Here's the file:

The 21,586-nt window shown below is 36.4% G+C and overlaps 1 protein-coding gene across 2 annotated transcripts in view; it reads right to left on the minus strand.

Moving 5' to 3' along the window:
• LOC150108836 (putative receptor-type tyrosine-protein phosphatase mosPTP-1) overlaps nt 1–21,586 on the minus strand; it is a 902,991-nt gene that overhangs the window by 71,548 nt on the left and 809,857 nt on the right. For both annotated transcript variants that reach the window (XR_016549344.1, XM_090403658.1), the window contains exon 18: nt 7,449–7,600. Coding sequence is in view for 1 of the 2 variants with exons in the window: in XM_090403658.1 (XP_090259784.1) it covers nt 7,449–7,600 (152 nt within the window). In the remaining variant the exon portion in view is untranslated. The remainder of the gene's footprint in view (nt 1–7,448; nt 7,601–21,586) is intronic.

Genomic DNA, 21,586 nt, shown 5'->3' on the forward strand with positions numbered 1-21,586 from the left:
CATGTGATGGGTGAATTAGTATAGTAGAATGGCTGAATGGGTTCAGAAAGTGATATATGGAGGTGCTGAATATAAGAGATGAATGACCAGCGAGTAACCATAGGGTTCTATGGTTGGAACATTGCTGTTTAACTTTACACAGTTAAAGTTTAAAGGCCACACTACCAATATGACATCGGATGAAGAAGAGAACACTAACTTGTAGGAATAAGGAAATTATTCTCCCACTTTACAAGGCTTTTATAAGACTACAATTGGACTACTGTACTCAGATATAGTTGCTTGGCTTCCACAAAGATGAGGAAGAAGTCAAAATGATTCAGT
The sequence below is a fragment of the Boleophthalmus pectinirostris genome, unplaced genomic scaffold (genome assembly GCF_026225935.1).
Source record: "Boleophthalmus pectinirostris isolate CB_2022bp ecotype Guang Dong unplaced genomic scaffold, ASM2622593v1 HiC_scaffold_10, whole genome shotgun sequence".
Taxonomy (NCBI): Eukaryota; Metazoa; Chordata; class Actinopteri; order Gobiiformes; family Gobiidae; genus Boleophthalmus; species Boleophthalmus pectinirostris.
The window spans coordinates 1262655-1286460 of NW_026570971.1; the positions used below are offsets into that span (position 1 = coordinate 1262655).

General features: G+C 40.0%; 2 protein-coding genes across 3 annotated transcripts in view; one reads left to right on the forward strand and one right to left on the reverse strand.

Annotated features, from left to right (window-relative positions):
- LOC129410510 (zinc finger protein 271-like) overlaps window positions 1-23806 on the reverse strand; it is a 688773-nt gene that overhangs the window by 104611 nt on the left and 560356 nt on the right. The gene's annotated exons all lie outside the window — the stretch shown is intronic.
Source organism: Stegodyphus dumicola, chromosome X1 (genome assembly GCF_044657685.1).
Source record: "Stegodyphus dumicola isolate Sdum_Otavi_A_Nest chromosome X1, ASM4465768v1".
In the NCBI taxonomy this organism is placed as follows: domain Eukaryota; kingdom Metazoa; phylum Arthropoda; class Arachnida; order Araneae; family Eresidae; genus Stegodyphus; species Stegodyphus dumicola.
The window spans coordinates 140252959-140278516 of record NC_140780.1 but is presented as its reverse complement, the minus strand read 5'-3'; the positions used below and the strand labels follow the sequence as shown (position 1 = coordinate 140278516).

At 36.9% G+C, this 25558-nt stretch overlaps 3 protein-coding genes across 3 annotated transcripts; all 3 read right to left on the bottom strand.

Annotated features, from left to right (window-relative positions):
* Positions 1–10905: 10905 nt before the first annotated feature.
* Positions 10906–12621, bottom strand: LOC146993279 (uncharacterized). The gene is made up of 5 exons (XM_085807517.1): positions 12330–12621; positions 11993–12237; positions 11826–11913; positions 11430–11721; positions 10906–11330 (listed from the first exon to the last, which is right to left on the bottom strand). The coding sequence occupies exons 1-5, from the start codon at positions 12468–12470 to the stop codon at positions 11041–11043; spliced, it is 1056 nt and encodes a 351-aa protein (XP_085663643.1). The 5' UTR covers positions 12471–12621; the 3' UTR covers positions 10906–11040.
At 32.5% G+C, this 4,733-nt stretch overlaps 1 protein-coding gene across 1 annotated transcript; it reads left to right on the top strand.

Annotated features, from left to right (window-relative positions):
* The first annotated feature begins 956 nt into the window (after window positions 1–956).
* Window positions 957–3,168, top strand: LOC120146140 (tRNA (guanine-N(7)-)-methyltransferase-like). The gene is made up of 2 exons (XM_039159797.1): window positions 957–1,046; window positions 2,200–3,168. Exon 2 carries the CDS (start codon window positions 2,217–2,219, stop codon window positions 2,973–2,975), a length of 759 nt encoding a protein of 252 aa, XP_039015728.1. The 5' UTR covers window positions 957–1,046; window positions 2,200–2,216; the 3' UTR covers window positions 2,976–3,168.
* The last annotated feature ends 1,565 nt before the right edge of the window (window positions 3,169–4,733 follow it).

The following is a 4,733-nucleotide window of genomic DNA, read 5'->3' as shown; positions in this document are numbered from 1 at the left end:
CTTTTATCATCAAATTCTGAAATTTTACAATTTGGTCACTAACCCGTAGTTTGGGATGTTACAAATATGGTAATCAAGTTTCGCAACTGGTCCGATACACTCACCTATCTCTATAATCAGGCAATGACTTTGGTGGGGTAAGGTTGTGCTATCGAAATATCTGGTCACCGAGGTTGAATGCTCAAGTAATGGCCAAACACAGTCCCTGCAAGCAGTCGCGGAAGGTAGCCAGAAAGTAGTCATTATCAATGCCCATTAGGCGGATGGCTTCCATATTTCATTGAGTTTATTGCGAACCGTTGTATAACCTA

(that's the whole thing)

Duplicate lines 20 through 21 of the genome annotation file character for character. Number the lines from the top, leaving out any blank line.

* Positions 10906–12621, bottom strand: LOC146993279 (uncharacterized). The gene is made up of 5 exons (XM_085807517.1): positions 12330–12621; positions 11993–12237; positions 11826–11913; positions 11430–11721; positions 10906–11330 (listed from the first exon to the last, which is right to left on the bottom strand). The coding sequence occupies exons 1-5, from the start codon at positions 12468–12470 to the stop codon at positions 11041–11043; spliced, it is 1056 nt and encodes a 351-aa protein (XP_085663643.1). The 5' UTR covers positions 12471–12621; the 3' UTR covers positions 10906–11040.
At 32.5% G+C, this 4,733-nt stretch overlaps 1 protein-coding gene across 1 annotated transcript; it reads left to right on the top strand.